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I'm trying to generate some C# code using xslt - its working great until I get to generics and need to output some text like this:

MyClass<Type>

In this case I've found that the only way to emit this is to do the following:

MyClass<xsl:text disable-output-escaping="yes">&lt;</xsl:text>Type<xsl:text disable-output-escaping="yes">&gt;</xsl:text>

Where:

  • Often it all needs to go on one line, otherwise you end up with line breaks in the generated code
  • In the above example I technically could have used only 1 <xsl:text />, however usually the type Type is given by some other template, e.g:

<xsl:value-of select="@type" />

I don't mind having to write &lt; a lot, but I would like to avoid writing <xsl:text disable-output-escaping="yes">&lt;</xsl:text> for just a single character!

Is there any way of doing disable-output-escaping="yes" for the entire document?

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3 Answers 3

up vote 2 down vote accepted

The reason why this wasn't working was all down to the I was applying the transform - I was using a XslCompiledTransform and an XmlWriter to transform my xml, however according to Microsoft XML Teams blog as soon as I use an XmlWriter to write my output the tag is ignored!

I fixed this by explicitly setting the XmlWriters output settings to those of the Xsl transform:

XmlWriterSettings ws = xslt.OutputSettings.Clone();
ws.CheckCharacters = false;

xslt.Transform("MyDocument.xml", XmlWriter.Create(Console.Out, ws));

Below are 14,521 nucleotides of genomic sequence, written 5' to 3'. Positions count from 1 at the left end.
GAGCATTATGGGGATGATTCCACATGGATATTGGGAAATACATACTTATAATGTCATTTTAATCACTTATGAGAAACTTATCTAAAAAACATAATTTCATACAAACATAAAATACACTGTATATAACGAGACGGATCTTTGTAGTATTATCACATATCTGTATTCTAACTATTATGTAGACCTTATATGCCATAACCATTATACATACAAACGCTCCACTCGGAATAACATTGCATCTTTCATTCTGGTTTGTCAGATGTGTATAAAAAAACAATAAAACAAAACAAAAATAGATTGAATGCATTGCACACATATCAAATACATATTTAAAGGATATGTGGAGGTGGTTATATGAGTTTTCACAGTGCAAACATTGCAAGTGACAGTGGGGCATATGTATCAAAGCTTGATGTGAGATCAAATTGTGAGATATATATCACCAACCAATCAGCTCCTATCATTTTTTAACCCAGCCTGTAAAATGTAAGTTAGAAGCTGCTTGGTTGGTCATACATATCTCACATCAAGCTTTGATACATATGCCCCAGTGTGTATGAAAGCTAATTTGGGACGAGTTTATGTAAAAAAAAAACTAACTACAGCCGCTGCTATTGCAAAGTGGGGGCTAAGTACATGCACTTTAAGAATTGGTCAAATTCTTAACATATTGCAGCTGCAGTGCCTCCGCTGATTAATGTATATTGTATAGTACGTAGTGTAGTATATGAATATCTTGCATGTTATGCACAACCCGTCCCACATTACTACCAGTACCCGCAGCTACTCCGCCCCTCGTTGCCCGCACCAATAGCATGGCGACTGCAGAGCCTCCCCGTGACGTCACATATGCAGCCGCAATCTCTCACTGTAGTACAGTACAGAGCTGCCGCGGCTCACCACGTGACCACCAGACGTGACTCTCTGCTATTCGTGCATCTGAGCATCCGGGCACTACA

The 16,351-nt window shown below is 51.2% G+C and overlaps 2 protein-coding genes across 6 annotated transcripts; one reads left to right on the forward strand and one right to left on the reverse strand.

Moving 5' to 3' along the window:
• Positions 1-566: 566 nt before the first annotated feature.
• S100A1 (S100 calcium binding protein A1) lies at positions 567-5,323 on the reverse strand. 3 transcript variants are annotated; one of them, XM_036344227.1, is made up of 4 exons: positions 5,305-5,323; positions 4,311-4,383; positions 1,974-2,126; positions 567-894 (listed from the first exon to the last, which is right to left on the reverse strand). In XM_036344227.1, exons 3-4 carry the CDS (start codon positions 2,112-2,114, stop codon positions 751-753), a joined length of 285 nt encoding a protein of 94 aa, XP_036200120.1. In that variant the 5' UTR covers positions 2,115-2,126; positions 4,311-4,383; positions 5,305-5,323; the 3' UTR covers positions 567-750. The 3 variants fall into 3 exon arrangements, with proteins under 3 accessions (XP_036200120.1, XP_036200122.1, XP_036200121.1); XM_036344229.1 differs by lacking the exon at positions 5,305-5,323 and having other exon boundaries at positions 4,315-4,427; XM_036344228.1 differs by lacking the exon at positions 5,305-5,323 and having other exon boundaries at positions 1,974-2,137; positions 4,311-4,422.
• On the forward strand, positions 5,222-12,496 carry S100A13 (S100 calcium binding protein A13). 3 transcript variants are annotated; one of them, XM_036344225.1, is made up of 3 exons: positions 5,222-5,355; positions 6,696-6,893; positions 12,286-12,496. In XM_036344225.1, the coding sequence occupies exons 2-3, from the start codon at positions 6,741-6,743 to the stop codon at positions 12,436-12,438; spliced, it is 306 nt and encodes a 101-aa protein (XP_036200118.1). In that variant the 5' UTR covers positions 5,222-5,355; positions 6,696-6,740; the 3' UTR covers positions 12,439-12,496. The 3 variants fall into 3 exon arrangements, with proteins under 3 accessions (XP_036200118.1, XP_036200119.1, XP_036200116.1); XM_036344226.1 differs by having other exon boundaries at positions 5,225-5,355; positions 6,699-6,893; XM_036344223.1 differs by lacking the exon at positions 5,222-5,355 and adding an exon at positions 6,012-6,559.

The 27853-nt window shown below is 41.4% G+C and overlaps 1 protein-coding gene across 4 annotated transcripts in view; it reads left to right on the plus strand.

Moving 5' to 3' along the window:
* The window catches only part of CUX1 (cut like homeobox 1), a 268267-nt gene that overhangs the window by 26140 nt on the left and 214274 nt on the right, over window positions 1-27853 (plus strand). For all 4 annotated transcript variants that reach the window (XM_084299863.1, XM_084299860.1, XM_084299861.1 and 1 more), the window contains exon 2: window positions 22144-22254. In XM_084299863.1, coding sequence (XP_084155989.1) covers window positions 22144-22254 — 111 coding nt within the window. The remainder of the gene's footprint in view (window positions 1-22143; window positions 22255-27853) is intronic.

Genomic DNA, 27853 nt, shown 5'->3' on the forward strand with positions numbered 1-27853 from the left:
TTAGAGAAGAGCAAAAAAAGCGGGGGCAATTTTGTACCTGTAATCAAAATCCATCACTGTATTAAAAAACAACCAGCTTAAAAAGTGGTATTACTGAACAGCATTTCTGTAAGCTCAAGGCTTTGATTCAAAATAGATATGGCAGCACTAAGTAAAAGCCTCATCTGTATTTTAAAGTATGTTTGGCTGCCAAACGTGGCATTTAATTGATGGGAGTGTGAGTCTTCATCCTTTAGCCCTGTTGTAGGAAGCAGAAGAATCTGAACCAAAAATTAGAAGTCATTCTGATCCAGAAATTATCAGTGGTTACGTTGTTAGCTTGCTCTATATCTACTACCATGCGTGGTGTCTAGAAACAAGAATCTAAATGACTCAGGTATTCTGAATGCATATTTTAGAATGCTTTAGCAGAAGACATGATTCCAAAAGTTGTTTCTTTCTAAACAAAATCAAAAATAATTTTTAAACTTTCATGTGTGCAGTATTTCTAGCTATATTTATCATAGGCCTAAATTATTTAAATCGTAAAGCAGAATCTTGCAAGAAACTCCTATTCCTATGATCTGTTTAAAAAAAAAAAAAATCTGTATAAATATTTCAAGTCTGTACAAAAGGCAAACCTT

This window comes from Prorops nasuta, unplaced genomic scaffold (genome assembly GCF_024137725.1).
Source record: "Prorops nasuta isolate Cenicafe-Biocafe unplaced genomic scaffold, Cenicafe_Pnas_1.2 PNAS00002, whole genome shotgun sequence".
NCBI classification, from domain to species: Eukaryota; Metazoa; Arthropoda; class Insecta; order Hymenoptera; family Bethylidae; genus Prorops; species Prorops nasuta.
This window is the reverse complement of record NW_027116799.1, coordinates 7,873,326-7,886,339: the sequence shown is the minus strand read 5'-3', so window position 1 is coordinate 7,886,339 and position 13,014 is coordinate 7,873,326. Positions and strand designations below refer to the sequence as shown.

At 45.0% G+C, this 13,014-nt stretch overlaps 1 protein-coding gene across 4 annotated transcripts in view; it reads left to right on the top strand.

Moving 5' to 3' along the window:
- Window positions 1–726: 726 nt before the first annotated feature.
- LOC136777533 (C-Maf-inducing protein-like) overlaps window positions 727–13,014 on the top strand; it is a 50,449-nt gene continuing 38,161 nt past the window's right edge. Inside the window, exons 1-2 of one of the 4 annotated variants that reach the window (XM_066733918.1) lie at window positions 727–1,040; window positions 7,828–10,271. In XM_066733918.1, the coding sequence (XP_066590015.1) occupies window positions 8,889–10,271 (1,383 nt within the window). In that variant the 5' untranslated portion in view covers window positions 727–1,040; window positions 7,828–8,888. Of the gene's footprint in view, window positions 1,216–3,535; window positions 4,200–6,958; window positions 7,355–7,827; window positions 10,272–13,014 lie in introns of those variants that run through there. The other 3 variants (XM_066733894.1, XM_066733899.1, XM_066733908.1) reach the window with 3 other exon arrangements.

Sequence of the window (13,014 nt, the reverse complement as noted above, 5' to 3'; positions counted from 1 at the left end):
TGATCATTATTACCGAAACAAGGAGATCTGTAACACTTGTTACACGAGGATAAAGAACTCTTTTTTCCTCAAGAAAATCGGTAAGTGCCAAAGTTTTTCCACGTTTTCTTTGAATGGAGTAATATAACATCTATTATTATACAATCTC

Once I did this, the transform respected my tag, and all was well!

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Life saver! Thanks! –  killercowuk May 16 '13 at 11:44

its working great until I get to generics and need to output some text like this:

MyClass<Type>

In this case I've found that the only way to emit this is to do the following:

MyClass<xsl:text disable-output-escaping="yes">&lt;</xsl:text>Type<xsl:text

disable-output-escaping="yes">>

Certainly, this is not the only way and this is the worst way to produce such result.

Is there any way of doing disable-output-escaping="yes" for the entire document?

This is what the method="text" attribute of <xsl:output> is for. No need of DOE.

So, use the text output method and then:

 MyClass&lt;Type>

Here is a complete small example.

<xsl:stylesheet version="1.0"
 xmlns:xsl="http://www.w3.org/1999/XSL/Transform">
 <xsl:output method="text"/>

 <xsl:template match="/">
  MyClass&lt;Type>
 </xsl:template>
</xsl:stylesheet>

When the above transformation is applied on any XML document (not used), the wanted result is produced:

  MyClass<Type>

I am the author of the XPath Visualizer, which produces IE-like presentation of XML files -- nowhere in thie code there is any DOE.

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I already have <xsl:output method="text" /> in my XSLT, but it makes no difference - is it possible I'm calling my XSLT processor incorrectly? –  Justin May 7 '10 at 12:57
    
@Kragen: I updated the answer to give you a complete example how to generate the desired text without DOE. –  Dimitre Novatchev May 7 '10 at 13:06
    
Thanks - I have no idea why I thought it wasn't working, but this seems to work for me now. –  Justin May 7 '10 at 13:52
    
Ah! Just figured out why this wasn't working! - See my answer –  Justin May 7 '10 at 15:53

I know this is NOT a direct answer of your question but.

Huge assumption here: you have somthing like:

<classthing class="MyClass" type="atype"/>

You could call a template:

 <xsl:template match="classthing">
    <xsl:call-template name="setgeneric">
      <xsl:with-param name="myclass"><xsl:value-of select="@class" /></xsl:with-param>
      <xsl:with-param name="mytype"><xsl:value-of select="@type" /></xsl:with-param>
    </xsl:call-template>
  </xsl:template>

  <xsl:template name="setgeneric">
    <xsl:param name="myclass" />
    <xsl:param name="mytype" />
    <xsl:value-of select="$myclass"/>
    <xsl:text disable-output-escaping="yes">&lt;</xsl:text>
    <xsl:value-of select="$mytype"/>
    <xsl:text disable-output-escaping="yes">&gt;</xsl:text>
  </xsl:template>
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